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The fifth annual MIT President's Community Service Awards were presented last week to Dawn E. Swan, executive director of the Cambridge Community Center, and Evette M. Layne, director of the MIT/Wellesley Upward Bound Program.
The awards were created to provide recognition to members of the Cambridge and MIT communities who have devoted themselves to the highest ideals of community service. They are presented by President and Mrs. Rebecca M. Vest in conjunction with the MIT Office of Government and Community Relations.
In introducing the 1999 winners at the awards ceremony in the President's House on December 1, President Vest said, "Today, we are again celebrating our city's vigorous spirit of volunteerism and community service by honoring two people who have devoted their time, energy, and talents to enhancing the quality of life in this city."
Since 1983, Ms. Swan has been executive director of the Cambridge Community Center, which has served thousands of participants in a variety of daycare, after-school, teenage and adult programs. She has made the center a model of neighborhood collaboration and harmony.
"In the true spirit of this award, she has reached out to neighbors like MIT to form partnerships," said President Vest. "Collaborating with MIT's Public Service Center and other organizations on campus, she makes possible a wealth of community service opportunities at her facility for MIT students."
Last year, more than 60 MIT students volunteered at the center through the America Reads program, working with children on improving basic reading and study skills. The center recently developed a computer literacy program using computers and printers donated by the MIT Libraries.
"MIT is fortunate to have Dawn Swan's remarkable Cambridge Community Center as a neighbor and partner," President Vest said. "The opportunities that Dawn brings to our citizens, old and young alike, make our community's future considerably brighter, hopeful and more secure."
In accepting her award, Ms. Swan thanked MIT for its involvement in the community, noting that MIT students volunteer at her facility every day of the year.
The MIT/Wellesley Upward Bound program was established in 1966 with the objective of serving low-income and first-generation youth from Cambridge seeking to attend college. Ms. Layne participated in the program in 1973 when she was a high school student at Cambridge Rindge and Latin School. She has been its director since 1990. During her tenure, 92 percent of the more than 300 young men and women who have participated have gone on to college study.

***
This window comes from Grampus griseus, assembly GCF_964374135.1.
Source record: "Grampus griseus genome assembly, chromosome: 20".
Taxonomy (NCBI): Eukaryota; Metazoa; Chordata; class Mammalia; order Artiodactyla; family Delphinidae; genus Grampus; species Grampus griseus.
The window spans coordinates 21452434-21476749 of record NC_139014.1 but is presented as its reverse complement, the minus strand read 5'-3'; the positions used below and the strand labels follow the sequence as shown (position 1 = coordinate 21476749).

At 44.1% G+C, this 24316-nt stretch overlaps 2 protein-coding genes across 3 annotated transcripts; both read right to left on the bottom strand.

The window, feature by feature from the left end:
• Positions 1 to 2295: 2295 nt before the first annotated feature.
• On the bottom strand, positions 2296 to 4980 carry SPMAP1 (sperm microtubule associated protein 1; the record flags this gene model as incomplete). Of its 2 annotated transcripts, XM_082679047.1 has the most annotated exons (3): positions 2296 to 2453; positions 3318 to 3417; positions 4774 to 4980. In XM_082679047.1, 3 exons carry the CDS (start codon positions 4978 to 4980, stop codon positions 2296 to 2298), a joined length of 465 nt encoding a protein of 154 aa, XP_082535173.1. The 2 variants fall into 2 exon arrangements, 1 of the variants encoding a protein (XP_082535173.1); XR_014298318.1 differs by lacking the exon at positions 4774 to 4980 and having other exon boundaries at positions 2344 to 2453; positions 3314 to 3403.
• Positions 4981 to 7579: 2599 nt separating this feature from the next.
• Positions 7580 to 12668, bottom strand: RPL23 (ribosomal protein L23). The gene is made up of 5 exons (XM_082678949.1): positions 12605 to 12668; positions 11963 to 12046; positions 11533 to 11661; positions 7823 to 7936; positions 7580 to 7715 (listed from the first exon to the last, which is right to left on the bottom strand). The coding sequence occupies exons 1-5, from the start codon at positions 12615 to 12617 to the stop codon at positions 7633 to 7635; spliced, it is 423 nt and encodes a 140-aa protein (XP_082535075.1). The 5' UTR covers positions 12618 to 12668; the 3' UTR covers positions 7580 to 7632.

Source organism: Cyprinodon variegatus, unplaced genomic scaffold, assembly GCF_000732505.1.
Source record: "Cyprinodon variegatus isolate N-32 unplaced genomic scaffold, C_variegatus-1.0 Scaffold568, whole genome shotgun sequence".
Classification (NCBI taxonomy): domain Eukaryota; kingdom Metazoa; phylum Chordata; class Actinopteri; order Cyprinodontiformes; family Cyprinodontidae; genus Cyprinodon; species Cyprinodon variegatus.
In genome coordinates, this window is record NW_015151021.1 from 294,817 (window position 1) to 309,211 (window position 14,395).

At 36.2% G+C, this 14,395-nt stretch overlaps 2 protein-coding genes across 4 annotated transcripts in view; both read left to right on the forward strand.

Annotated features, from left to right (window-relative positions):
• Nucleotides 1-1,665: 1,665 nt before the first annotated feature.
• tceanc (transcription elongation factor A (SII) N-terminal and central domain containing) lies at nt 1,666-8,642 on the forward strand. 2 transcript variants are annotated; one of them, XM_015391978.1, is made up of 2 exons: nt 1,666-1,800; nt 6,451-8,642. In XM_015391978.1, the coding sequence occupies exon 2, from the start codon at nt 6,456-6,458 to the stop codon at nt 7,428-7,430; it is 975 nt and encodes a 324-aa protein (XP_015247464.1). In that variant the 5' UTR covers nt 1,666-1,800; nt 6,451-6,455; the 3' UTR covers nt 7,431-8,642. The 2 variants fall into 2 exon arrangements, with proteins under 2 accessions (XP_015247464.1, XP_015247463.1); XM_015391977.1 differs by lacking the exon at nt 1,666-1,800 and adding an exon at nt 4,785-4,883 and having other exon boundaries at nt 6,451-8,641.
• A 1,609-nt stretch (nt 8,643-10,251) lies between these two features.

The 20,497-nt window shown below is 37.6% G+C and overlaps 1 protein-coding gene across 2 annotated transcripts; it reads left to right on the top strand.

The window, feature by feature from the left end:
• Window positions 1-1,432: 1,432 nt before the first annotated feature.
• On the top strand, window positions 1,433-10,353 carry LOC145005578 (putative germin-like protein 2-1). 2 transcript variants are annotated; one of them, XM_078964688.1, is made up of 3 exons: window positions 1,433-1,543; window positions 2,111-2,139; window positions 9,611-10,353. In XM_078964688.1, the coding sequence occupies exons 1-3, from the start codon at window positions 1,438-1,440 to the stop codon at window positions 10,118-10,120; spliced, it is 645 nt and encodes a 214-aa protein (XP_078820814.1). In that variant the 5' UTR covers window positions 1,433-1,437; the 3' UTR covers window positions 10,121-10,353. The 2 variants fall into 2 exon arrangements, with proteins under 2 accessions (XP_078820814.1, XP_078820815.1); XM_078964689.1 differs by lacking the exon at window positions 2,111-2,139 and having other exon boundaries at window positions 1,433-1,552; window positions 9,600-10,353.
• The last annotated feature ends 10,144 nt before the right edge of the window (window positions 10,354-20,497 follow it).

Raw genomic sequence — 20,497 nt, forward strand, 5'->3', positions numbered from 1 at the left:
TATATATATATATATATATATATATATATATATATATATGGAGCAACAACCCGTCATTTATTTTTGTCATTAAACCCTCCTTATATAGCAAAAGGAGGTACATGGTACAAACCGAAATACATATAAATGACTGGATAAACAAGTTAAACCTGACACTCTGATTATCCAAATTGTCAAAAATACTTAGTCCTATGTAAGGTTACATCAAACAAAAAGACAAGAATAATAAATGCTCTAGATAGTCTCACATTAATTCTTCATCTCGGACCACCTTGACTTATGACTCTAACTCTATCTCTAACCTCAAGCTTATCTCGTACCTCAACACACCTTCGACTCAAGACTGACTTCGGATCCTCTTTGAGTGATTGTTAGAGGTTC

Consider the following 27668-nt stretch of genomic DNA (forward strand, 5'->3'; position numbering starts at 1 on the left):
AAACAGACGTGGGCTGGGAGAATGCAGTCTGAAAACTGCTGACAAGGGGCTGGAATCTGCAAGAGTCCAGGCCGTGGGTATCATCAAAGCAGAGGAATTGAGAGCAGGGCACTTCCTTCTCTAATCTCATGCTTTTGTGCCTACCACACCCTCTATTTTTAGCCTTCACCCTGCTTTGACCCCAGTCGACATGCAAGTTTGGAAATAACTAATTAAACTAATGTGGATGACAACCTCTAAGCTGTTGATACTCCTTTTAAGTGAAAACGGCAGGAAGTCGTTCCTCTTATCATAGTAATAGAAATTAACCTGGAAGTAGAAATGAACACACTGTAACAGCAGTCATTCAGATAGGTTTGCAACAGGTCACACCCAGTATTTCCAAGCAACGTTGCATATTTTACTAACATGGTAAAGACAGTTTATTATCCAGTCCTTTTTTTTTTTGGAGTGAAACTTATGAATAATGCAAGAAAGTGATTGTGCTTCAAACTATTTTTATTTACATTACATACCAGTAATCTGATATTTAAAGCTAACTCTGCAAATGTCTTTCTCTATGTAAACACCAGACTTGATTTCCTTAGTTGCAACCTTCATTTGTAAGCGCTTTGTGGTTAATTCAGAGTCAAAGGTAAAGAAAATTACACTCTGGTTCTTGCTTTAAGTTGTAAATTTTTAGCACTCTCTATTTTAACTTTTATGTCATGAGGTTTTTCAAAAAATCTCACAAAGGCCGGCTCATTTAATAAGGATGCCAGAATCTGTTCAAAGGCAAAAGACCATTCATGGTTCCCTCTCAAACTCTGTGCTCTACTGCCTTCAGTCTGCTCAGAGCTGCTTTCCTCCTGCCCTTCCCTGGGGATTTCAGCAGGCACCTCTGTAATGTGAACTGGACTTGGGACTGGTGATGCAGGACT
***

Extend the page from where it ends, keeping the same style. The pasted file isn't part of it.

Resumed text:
"Through workshops on study skills and time management, advice on topics such as college admissions and financial aid, and other means of academic enrichment, Evette has been a guide, a role model, and an invaluable counselor to these promising high school students," President Vest said. "Her efforts to augment the standard curriculum with supplemental educational activities often make the difference that enables talented children to attend college and, indeed, prosper in later life.
"The MIT community is immensely proud of and grateful to Evette for her selfless dedication to raising opportunities for educational achievement for all Cambridge youth. Her efforts enhance the constructive relationship between MIT and the Cambridge community. The people of Cambridge are most fortunate to be served by the inspirational work of Evette Layne."
In accepting her award, Ms. Layne acknowledged the many friends and family members in the audience who had guided and mentored her.
City Councillors Kenneth E. Reeves and Michael A. Sullivan offered congratulations to the award recipients from the City of Cambridge. Paul Parravano of MIT Government and Community Relations acted as master of ceremonies.
Past recipients of the President's Community Service award include Majors Stephen and Betzann Carroll (Salvation Army), Marie C. Cedrone (MIT Sponsored Programs -- posthumous), Vaughn A. Crayton (Department of Facilities), Yvonne L. Gittens (Student Financial Services), Gordon N. Gottsche (Just A Start Corp.), Reverend Howard A. McLendon (Massachusetts Avenue Baptist Church), Dr. Janet C. Moses (MIT Medical), Lisa P. Van Vleck (Cambridge School Volunteers), and Professor J. Kim Vandiver (MIT Edgerton Center). A number of previous winners attended the event.
A version of this article appeared in MIT Tech Talk on December 8, 1999.